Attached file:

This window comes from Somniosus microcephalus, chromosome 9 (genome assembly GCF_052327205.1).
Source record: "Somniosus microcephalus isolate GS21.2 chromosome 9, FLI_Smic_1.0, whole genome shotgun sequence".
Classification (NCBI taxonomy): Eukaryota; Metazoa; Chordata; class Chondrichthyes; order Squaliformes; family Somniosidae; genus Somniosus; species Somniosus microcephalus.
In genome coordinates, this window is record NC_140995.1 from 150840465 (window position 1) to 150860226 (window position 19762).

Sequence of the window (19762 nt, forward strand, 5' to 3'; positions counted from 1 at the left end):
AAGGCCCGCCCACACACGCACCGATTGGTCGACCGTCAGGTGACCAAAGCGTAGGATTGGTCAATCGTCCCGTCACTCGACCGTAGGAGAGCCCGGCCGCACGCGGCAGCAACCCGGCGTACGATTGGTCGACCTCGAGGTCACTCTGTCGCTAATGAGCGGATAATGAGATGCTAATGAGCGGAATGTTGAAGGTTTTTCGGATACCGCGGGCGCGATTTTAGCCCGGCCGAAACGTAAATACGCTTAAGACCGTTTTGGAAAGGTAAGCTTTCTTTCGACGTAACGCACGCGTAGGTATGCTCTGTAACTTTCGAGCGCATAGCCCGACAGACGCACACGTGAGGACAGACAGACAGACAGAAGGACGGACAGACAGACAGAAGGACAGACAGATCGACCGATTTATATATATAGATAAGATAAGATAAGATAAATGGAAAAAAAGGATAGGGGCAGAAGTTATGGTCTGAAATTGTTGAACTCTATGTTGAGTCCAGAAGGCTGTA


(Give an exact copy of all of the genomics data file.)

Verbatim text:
This window comes from Somniosus microcephalus, chromosome 9 (genome assembly GCF_052327205.1).
Source record: "Somniosus microcephalus isolate GS21.2 chromosome 9, FLI_Smic_1.0, whole genome shotgun sequence".
Classification (NCBI taxonomy): Eukaryota; Metazoa; Chordata; class Chondrichthyes; order Squaliformes; family Somniosidae; genus Somniosus; species Somniosus microcephalus.
In genome coordinates, this window is record NC_140995.1 from 150840465 (window position 1) to 150860226 (window position 19762).

Sequence of the window (19762 nt, forward strand, 5' to 3'; positions counted from 1 at the left end):
AAGGCCCGCCCACACACGCACCGATTGGTCGACCGTCAGGTGACCAAAGCGTAGGATTGGTCAATCGTCCCGTCACTCGACCGTAGGAGAGCCCGGCCGCACGCGGCAGCAACCCGGCGTACGATTGGTCGACCTCGAGGTCACTCTGTCGCTAATGAGCGGATAATGAGATGCTAATGAGCGGAATGTTGAAGGTTTTTCGGATACCGCGGGCGCGATTTTAGCCCGGCCGAAACGTAAATACGCTTAAGACCGTTTTGGAAAGGTAAGCTTTCTTTCGACGTAACGCACGCGTAGGTATGCTCTGTAACTTTCGAGCGCATAGCCCGACAGACGCACACGTGAGGACAGACAGACAGACAGAAGGACGGACAGACAGACAGAAGGACAGACAGATCGACCGATTTATATATATAGATAAGATAAGATAAGATAAATGGAAAAAAAGGATAGGGGCAGAAGTTATGGTCTGAAATTGTTGAACTCTATGTTGAGTCCAGAAGGCTGTA